She smiles in return, looking a little more relaxed at his friendliness. It occurs to him that a smile does not enhance her beauty as it does with so many.
“Please take a seat,” he says, and she does. “Now, what can I do for you?”
“I’d like you to paint me,” she says, and grins. “Oddly enough.”
“It would be my pleasure.” He spins around a little to reach for his files, in the same manner that had so amused Robert the day before. It is then that it occurs to him.
He spins back around to face her. “You must be Apolline.”
“Robert told me about you.”
“And he told me about you. He said you were the best.”
He inclines his head. “Robert’s a good brother, always suitably complimentary.”
“I don’t see many portraits here, though,” she says, and pointedly glances around. He follows the path of her gaze to the frames on the walls. The idyllic and idealistic country scenes he is so fond of, the droplets of water cascading from a common source in his impressionist fountain, the woman drowning in the depths of Hell and Despair, whom Robert had rather aptly described as a banshee. She looks a little like Jacqueline, he supposes.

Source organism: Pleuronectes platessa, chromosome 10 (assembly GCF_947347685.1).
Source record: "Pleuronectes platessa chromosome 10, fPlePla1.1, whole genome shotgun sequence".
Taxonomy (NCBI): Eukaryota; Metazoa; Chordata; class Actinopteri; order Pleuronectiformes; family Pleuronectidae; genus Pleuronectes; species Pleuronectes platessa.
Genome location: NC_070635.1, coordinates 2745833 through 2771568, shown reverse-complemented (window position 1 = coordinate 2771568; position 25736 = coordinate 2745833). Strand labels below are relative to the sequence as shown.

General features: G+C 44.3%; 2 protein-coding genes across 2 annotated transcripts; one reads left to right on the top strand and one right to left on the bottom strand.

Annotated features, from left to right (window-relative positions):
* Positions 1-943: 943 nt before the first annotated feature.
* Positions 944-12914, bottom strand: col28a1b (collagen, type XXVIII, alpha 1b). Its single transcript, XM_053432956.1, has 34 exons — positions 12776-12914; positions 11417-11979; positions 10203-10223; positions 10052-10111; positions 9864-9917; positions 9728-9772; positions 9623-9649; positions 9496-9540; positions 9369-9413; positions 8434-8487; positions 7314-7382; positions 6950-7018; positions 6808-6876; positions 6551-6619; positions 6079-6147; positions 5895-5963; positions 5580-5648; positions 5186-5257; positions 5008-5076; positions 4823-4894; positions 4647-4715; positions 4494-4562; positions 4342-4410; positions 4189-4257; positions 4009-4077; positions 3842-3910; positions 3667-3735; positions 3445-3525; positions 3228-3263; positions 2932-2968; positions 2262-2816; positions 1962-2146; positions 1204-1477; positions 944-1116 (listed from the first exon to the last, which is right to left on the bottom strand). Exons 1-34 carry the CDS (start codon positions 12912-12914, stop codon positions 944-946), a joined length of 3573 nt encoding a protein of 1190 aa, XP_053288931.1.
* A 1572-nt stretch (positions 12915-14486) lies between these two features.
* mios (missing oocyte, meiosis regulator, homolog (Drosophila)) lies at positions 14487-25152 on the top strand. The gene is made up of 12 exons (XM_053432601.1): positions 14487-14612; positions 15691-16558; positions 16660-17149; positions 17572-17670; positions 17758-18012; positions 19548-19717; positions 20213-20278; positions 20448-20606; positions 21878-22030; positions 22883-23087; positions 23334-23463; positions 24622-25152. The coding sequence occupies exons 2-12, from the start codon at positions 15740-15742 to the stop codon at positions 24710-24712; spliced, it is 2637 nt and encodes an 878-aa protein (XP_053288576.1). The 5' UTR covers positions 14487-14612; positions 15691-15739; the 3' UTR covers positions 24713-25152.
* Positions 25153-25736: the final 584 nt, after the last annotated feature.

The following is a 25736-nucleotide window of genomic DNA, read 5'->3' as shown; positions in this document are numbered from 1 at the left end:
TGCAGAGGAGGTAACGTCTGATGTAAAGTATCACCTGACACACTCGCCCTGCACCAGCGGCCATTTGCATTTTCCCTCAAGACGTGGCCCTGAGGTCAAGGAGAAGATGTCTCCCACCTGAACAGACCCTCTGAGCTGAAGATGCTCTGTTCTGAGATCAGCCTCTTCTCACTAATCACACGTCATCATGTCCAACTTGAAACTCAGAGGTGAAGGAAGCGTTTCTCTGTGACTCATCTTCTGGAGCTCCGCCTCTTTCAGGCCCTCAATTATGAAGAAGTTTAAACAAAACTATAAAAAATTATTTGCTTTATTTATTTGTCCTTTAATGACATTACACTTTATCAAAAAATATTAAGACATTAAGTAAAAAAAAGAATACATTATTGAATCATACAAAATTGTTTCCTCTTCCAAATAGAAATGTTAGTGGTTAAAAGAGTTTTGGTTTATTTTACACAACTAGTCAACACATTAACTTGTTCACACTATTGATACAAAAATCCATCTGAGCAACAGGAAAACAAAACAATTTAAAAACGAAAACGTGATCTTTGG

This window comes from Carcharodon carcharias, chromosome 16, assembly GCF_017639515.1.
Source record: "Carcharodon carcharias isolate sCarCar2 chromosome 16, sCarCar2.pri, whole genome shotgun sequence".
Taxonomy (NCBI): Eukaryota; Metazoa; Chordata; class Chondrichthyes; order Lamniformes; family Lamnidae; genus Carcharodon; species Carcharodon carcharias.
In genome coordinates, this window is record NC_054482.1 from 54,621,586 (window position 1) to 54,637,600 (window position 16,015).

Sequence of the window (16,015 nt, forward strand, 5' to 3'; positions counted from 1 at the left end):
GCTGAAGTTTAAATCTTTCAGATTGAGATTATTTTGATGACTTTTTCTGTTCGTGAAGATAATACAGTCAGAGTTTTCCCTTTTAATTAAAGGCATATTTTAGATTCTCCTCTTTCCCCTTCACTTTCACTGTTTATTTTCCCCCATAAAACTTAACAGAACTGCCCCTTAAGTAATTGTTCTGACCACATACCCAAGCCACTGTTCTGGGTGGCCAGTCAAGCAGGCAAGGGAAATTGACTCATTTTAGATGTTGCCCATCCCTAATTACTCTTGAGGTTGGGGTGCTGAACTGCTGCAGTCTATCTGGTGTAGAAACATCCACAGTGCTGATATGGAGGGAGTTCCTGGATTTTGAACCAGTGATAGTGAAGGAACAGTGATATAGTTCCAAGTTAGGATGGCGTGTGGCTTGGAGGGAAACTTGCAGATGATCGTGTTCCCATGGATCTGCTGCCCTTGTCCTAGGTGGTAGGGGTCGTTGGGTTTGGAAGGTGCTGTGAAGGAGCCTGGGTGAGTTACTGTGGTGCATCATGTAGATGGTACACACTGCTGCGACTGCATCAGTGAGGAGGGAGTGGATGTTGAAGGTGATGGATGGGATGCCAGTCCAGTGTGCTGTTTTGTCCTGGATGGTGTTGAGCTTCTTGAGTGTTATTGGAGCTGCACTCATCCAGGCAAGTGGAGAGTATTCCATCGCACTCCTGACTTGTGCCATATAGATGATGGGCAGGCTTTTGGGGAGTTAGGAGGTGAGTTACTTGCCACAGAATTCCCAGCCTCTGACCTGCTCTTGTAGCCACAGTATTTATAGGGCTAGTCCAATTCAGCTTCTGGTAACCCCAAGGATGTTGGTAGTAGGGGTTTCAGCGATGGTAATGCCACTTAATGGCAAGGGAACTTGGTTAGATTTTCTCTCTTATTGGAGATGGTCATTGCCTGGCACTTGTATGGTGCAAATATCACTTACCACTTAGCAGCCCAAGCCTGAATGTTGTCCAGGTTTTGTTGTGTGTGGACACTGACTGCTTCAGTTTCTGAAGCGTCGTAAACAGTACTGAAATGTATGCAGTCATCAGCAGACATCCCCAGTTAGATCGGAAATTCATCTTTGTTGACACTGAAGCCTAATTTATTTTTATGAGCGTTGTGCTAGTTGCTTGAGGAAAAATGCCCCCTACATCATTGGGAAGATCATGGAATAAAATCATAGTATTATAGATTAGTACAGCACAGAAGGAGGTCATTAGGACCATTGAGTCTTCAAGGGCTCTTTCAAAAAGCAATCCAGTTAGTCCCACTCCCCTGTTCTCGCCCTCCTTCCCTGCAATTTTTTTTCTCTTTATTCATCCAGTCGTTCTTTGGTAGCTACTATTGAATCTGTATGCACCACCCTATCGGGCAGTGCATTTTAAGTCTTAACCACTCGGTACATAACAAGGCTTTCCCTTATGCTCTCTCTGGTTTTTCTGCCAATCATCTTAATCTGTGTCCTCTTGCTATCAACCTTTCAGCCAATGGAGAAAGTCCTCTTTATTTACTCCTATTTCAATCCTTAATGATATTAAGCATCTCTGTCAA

“Recently the majority of my customers have been Muggles,” he explains, “and they don’t seem so interested in portraits.”
“You paint for Muggles?”
“I prefer them, frankly, when it comes to business.”
She’s looking at him strangely, and he studies her as comprehension dawns. It all fits, she’ll be thinking, it all makes sense now – the unassuming office on the Muggle street, the blatantly Muggle decorations right down to the chair he’s sitting in, and the fact that not one of the pictures surrounding them is moving.
“I hope that hasn’t put you off,” he says, feigning concern. “I am more than capable of producing wizarding portraits, I assure you, and have a number of examples in storage if you would care to –”